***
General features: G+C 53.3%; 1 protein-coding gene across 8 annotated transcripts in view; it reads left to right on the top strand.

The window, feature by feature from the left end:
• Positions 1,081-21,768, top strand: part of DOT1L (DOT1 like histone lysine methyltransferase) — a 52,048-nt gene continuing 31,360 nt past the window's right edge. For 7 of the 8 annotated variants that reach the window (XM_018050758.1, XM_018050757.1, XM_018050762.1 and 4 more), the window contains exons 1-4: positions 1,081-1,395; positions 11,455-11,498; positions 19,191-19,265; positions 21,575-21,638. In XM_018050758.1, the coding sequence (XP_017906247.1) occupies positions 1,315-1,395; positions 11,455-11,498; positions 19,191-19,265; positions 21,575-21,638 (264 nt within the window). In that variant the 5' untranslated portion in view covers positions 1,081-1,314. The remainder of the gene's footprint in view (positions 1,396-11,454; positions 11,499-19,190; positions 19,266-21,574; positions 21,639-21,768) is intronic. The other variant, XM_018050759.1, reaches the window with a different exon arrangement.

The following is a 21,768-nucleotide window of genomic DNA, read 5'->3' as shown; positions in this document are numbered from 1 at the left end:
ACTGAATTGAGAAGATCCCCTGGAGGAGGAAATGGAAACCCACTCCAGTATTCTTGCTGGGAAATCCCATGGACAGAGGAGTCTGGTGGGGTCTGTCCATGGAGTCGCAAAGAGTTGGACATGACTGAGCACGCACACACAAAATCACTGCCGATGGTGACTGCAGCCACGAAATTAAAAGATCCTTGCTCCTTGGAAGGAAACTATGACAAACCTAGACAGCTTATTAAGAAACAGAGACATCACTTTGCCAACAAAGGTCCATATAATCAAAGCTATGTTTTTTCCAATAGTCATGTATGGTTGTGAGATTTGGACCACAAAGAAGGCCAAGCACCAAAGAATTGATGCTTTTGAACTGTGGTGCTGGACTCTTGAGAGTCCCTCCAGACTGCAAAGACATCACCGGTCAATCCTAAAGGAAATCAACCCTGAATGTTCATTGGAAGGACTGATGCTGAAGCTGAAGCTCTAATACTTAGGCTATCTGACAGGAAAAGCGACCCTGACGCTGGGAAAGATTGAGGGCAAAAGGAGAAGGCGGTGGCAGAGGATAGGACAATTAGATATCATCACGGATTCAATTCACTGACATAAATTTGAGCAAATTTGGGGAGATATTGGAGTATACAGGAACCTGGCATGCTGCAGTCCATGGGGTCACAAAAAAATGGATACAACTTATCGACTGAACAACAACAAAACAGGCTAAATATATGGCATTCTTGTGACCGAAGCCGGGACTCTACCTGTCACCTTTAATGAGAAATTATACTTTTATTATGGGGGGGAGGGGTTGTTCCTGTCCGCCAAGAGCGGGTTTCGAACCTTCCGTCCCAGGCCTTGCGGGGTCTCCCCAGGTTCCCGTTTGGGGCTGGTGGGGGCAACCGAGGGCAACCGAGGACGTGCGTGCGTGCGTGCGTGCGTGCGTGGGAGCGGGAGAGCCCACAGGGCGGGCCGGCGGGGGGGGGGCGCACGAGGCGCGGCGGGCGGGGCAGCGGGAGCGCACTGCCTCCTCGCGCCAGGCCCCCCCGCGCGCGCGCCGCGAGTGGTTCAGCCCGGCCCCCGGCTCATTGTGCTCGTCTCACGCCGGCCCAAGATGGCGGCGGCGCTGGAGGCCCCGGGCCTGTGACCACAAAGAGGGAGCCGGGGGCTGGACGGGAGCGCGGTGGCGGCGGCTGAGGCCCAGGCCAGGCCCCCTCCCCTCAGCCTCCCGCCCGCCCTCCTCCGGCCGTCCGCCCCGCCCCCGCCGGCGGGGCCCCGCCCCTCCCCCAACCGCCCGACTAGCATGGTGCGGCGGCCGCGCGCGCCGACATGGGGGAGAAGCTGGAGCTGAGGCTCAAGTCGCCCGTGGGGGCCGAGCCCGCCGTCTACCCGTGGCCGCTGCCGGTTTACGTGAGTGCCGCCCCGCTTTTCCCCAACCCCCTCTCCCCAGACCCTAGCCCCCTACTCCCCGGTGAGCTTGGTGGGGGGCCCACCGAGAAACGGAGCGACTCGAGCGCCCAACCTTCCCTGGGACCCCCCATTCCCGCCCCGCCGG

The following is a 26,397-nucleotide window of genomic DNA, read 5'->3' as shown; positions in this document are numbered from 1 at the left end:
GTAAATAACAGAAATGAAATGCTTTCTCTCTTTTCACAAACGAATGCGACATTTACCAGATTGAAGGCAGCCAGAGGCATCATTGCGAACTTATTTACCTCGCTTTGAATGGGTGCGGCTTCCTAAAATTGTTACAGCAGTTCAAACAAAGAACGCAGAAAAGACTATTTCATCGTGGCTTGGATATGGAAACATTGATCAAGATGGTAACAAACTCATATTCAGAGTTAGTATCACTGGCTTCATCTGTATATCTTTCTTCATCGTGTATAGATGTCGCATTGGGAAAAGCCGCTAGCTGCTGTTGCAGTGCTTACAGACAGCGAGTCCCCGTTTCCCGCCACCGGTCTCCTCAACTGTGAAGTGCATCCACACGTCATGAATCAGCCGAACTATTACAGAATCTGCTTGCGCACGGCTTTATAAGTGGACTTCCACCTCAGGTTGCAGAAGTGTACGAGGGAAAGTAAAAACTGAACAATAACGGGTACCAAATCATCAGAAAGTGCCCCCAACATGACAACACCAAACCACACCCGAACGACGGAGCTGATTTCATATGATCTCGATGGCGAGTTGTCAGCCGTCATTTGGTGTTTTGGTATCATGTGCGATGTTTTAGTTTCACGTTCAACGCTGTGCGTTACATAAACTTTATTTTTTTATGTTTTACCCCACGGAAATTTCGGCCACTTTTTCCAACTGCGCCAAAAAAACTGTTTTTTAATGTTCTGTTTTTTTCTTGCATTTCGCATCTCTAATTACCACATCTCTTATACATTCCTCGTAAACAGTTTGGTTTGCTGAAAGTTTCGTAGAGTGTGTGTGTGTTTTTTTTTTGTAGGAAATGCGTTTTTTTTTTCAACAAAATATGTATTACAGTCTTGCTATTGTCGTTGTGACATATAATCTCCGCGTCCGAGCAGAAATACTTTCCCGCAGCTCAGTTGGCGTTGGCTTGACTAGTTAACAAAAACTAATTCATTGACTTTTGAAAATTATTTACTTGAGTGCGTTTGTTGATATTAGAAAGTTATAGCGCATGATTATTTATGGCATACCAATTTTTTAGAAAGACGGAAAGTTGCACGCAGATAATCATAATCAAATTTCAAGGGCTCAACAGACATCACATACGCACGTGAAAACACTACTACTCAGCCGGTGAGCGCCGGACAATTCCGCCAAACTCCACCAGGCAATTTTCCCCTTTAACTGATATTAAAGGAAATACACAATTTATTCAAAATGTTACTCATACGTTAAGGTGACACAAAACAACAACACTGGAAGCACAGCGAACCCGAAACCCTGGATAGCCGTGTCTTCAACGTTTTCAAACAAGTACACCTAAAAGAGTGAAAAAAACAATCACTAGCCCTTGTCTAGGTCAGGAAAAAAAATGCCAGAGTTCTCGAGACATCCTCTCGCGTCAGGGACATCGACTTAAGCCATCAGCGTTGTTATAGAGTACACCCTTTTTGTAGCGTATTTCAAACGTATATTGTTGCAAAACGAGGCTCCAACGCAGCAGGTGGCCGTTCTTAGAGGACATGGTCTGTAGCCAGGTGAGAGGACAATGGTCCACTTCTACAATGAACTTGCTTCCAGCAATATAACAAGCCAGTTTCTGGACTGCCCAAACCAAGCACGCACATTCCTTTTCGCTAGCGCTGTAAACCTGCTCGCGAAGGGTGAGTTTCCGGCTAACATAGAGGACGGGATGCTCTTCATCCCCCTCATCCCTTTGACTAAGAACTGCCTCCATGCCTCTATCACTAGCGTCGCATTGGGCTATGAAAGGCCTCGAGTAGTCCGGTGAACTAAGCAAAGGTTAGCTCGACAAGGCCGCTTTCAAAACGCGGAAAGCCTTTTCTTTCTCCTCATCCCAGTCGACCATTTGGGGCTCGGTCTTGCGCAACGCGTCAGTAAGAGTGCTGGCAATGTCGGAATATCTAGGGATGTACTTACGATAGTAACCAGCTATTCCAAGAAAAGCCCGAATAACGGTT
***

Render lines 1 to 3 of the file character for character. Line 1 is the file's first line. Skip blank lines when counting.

General features: G+C 53.3%; 1 protein-coding gene across 8 annotated transcripts in view; it reads left to right on the top strand.

The window, feature by feature from the left end:
• Positions 1,081-21,768, top strand: part of DOT1L (DOT1 like histone lysine methyltransferase) — a 52,048-nt gene continuing 31,360 nt past the window's right edge. For 7 of the 8 annotated variants that reach the window (XM_018050758.1, XM_018050757.1, XM_018050762.1 and 4 more), the window contains exons 1-4: positions 1,081-1,395; positions 11,455-11,498; positions 19,191-19,265; positions 21,575-21,638. In XM_018050758.1, the coding sequence (XP_017906247.1) occupies positions 1,315-1,395; positions 11,455-11,498; positions 19,191-19,265; positions 21,575-21,638 (264 nt within the window). In that variant the 5' untranslated portion in view covers positions 1,081-1,314. The remainder of the gene's footprint in view (positions 1,396-11,454; positions 11,499-19,190; positions 19,266-21,574; positions 21,639-21,768) is intronic. The other variant, XM_018050759.1, reaches the window with a different exon arrangement.